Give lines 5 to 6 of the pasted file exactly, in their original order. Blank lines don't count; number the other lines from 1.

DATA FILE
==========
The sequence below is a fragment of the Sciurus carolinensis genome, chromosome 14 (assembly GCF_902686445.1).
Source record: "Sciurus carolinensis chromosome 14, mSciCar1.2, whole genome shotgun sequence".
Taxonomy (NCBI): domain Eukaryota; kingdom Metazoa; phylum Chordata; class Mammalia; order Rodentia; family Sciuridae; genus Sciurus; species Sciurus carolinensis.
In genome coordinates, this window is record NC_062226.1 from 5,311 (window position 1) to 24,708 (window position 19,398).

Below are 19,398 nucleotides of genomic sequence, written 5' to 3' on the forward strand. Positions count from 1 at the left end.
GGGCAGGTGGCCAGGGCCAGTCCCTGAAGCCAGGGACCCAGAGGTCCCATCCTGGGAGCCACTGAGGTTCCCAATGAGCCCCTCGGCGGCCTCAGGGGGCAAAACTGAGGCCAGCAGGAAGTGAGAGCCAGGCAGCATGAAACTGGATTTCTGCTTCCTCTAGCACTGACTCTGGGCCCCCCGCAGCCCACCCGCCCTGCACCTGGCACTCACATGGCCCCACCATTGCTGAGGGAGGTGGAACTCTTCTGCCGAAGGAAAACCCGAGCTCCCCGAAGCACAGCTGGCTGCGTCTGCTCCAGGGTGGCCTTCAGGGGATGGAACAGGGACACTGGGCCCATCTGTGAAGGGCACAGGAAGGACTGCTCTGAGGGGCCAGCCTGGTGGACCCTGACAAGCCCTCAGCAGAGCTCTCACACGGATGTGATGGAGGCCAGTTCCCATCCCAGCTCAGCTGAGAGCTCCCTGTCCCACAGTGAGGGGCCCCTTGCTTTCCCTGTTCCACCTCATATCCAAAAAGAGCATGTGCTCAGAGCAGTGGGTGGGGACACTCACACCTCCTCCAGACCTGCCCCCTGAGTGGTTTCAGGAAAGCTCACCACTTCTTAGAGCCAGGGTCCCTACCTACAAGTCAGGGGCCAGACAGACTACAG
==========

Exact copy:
Below are 19,398 nucleotides of genomic sequence, written 5' to 3' on the forward strand. Positions count from 1 at the left end.
GGGCAGGTGGCCAGGGCCAGTCCCTGAAGCCAGGGACCCAGAGGTCCCATCCTGGGAGCCACTGAGGTTCCCAATGAGCCCCTCGGCGGCCTCAGGGGGCAAAACTGAGGCCAGCAGGAAGTGAGAGCCAGGCAGCATGAAACTGGATTTCTGCTTCCTCTAGCACTGACTCTGGGCCCCCCGCAGCCCACCCGCCCTGCACCTGGCACTCACATGGCCCCACCATTGCTGAGGGAGGTGGAACTCTTCTGCCGAAGGAAAACCCGAGCTCCCCGAAGCACAGCTGGCTGCGTCTGCTCCAGGGTGGCCTTCAGGGGATGGAACAGGGACACTGGGCCCATCTGTGAAGGGCACAGGAAGGACTGCTCTGAGGGGCCAGCCTGGTGGACCCTGACAAGCCCTCAGCAGAGCTCTCACACGGATGTGATGGAGGCCAGTTCCCATCCCAGCTCAGCTGAGAGCTCCCTGTCCCACAGTGAGGGGCCCCTTGCTTTCCCTGTTCCACCTCATATCCAAAAAGAGCATGTGCTCAGAGCAGTGGGTGGGGACACTCACACCTCCTCCAGACCTGCCCCCTGAGTGGTTTCAGGAAAGCTCACCACTTCTTAGAGCCAGGGTCCCTACCTACAAGTCAGGGGCCAGACAGACTACAG